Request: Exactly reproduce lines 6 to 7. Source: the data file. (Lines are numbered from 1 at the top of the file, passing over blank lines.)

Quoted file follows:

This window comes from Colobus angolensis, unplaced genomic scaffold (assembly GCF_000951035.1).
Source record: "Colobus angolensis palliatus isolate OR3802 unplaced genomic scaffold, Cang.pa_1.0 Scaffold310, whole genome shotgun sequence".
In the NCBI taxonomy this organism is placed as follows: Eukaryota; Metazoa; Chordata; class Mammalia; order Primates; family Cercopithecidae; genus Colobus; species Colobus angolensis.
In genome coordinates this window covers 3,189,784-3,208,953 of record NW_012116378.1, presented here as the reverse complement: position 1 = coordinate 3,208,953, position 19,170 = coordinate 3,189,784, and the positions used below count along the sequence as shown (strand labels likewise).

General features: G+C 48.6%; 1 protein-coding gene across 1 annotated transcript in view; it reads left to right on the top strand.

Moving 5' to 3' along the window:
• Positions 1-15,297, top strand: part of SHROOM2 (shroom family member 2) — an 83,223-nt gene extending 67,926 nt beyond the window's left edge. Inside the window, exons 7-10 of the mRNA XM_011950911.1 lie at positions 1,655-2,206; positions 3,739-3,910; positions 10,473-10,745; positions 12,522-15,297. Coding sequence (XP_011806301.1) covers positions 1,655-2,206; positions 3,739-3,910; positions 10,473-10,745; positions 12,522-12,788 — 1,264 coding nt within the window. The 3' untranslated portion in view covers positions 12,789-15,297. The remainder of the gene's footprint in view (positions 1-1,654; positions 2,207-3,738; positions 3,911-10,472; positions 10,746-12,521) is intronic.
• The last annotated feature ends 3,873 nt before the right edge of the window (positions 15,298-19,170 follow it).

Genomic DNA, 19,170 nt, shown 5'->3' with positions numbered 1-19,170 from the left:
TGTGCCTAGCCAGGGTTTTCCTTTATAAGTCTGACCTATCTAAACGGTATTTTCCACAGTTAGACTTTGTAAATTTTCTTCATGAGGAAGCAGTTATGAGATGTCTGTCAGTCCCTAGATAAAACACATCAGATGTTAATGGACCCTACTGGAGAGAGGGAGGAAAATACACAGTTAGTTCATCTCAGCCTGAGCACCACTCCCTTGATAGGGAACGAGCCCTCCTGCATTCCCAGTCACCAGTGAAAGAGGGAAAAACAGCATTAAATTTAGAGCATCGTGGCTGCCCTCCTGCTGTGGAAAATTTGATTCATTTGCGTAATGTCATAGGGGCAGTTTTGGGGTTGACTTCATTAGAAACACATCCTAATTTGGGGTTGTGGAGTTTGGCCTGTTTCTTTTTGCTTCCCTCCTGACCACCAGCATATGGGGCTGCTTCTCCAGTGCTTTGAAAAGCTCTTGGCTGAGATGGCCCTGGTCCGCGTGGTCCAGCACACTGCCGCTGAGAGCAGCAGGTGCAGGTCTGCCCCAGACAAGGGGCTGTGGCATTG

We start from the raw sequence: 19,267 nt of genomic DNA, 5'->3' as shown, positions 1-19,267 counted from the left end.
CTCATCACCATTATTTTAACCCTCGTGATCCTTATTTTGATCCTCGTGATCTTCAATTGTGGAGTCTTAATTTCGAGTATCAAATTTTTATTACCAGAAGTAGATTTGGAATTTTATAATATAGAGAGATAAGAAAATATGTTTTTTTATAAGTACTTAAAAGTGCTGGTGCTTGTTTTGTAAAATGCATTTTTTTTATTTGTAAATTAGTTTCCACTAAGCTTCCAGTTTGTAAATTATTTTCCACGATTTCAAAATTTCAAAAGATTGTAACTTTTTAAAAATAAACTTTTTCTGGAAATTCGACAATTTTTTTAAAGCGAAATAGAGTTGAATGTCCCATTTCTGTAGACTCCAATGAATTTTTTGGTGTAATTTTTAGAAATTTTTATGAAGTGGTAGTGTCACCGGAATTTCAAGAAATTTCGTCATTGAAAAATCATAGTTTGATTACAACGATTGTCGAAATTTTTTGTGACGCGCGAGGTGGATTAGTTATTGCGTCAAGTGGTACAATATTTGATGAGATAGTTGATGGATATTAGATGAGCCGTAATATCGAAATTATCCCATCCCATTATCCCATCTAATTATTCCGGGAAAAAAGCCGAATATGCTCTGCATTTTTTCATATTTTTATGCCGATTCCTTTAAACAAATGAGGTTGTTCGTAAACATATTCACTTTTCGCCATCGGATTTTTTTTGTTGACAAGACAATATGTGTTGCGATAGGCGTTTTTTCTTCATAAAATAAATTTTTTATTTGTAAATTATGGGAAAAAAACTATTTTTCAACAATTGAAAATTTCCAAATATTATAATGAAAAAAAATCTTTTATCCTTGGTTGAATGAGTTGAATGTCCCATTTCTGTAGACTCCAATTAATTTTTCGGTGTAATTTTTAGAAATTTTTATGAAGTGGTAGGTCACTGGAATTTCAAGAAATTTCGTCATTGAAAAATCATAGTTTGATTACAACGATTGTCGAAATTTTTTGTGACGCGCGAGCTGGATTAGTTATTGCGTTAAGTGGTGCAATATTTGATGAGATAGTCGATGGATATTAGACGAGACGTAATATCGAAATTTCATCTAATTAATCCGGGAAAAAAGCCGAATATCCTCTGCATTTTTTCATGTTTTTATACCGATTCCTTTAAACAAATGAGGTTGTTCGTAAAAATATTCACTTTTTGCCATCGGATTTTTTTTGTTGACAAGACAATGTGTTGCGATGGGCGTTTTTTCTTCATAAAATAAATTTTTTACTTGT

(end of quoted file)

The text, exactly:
Moving 5' to 3' along the window:
• Positions 1-15,297, top strand: part of SHROOM2 (shroom family member 2) — an 83,223-nt gene extending 67,926 nt beyond the window's left edge. Inside the window, exons 7-10 of the mRNA XM_011950911.1 lie at positions 1,655-2,206; positions 3,739-3,910; positions 10,473-10,745; positions 12,522-15,297. Coding sequence (XP_011806301.1) covers positions 1,655-2,206; positions 3,739-3,910; positions 10,473-10,745; positions 12,522-12,788 — 1,264 coding nt within the window. The 3' untranslated portion in view covers positions 12,789-15,297. The remainder of the gene's footprint in view (positions 1-1,654; positions 2,207-3,738; positions 3,911-10,472; positions 10,746-12,521) is intronic.